An online petition is asking the Malacca state government to withdraw a law which bans dogs in terrace houses.
The petition, which was initiated on September 14, has already gathered more than 27,000 signatures.
Malacca is a state in southern Malaysia.
Responding to the appeals of dog owners, the Malacca chief minister announced that owners can keep their dogs while the local government is drafting a new measure that will be acceptable to all stakeholders.
Carol N started the petition at Change.org. She criticized the decision of the State Housing, Local Government and Environment Committee to ban dogs in terrace houses except corner lots after some residents complained of noisy dogs and stray dogs in their community.
This blanket ruling will result in most dog owners being forced to give up their dogs, most of which will end up in overcrowded shelters, abandoned to become strays, or at the local council dog pounds where they will be put to sleep or die slowly of diseases due to the pathetically unclean state of Malaysian local council dog pounds.
Carol N urged authorities to focus on the few irresponsible dog owners instead of punishing the majority:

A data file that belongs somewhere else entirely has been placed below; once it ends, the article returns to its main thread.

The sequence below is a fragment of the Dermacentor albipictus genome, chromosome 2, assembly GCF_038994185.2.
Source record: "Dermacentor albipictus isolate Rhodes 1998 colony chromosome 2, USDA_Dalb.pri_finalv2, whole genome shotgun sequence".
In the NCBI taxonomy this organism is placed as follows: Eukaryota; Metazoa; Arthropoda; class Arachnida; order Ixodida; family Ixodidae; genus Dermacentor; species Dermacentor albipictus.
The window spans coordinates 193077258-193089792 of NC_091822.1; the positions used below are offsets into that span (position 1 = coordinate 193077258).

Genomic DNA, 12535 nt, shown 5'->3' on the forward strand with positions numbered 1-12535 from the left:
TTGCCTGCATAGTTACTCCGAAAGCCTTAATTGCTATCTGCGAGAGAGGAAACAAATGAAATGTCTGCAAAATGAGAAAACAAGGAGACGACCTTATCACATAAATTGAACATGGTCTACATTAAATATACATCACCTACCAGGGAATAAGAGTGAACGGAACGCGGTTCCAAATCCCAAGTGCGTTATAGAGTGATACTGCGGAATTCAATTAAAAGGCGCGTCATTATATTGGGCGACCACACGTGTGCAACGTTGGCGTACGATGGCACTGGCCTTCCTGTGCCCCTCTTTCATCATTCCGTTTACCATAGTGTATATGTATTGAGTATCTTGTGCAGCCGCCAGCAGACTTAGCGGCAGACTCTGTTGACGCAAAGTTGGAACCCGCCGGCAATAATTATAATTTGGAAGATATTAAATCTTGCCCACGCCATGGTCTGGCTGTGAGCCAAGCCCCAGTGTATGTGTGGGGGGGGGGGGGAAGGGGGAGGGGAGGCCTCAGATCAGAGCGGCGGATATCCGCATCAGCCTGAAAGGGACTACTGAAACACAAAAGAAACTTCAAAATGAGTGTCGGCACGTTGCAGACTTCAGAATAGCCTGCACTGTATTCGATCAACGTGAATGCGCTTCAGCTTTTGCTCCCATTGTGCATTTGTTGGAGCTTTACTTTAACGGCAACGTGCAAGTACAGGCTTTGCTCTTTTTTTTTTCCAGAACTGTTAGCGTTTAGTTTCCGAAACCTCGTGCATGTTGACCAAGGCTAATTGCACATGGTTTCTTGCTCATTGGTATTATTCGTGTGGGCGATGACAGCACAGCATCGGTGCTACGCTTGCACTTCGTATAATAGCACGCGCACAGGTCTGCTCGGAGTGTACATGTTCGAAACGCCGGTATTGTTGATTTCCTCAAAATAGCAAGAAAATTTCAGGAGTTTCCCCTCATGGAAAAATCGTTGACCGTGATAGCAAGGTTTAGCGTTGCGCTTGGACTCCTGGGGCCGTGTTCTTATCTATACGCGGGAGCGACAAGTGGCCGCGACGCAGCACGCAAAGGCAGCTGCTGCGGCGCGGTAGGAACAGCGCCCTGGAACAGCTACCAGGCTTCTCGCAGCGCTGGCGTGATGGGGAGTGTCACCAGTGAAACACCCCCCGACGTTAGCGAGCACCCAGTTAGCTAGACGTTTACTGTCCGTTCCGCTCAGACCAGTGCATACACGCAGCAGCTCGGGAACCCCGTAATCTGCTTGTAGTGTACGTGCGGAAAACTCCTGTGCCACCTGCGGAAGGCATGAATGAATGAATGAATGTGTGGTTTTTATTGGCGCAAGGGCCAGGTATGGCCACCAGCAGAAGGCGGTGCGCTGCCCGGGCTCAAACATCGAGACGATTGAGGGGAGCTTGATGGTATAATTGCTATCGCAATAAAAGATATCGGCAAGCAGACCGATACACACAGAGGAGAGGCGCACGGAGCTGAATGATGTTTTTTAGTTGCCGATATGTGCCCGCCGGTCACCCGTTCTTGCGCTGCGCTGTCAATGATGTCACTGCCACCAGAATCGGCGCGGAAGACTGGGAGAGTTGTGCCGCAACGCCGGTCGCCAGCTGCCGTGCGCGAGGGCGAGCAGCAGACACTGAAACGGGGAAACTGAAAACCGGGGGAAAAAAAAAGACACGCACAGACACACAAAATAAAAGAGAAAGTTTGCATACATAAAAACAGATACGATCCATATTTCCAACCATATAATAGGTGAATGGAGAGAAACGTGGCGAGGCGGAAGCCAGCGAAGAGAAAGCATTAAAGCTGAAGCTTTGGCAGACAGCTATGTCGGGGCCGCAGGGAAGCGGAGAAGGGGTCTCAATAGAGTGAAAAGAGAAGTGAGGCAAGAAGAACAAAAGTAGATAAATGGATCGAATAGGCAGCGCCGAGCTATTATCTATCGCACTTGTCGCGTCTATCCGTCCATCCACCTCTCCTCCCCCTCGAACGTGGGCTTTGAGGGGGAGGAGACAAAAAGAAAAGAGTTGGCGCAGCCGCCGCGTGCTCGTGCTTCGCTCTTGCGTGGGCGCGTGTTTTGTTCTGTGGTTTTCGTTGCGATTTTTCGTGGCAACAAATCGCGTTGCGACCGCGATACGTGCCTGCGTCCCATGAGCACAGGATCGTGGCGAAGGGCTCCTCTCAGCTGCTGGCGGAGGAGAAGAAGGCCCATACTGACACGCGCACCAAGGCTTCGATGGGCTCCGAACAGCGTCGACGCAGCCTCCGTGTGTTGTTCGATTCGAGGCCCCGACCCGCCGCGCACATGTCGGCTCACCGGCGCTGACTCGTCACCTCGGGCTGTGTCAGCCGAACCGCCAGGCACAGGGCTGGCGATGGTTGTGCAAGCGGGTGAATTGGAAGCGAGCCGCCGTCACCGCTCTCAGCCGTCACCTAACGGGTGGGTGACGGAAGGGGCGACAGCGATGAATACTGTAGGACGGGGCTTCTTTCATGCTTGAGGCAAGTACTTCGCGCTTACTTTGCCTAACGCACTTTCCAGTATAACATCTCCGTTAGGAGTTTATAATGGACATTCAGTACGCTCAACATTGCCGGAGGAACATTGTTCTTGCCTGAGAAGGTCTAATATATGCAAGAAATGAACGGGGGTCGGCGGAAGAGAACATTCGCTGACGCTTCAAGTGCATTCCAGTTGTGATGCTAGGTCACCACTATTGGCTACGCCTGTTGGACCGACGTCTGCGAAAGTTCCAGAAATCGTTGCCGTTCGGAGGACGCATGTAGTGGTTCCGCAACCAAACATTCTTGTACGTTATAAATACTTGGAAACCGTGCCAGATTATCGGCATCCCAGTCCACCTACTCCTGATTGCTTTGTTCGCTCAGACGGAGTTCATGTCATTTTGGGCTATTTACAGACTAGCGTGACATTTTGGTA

Take action only [against] dog owners who do not comply through fines or means other than forcing them to give up the dogs, which should be the last resort unless the dog owner is found to be abusing the dog.
Carol N also expressed doubt if the local government can enforce its law banning dogs in terrace houses:
If your local councils lack the resources to take action only [against] the few errant dog owners that allow their dogs to create disturbances, then how will they enforce this ruling on an entire state of dog owners, most of whom do not wish to comply with your cruel demands to give up their furry family members?
The message of the petition was endorsed by several animal rights groups such as the Malacca Society for the Prevention of Cruelty to Animals, Penang Animal Welfare Society, Malaysian Dogs Deserve Better, and Furry Friends Farm.
According to the petitioners, Malaysia already has a notably restrictive policy on dog ownership since dogs are not allowed in high-rise residential buildings.
For its part, the Malacca state government clarified that the law banning dogs has been in effect since 2013. It vowed to consult various groups on how to address both the complaints of some residents and the appeals of dog owners.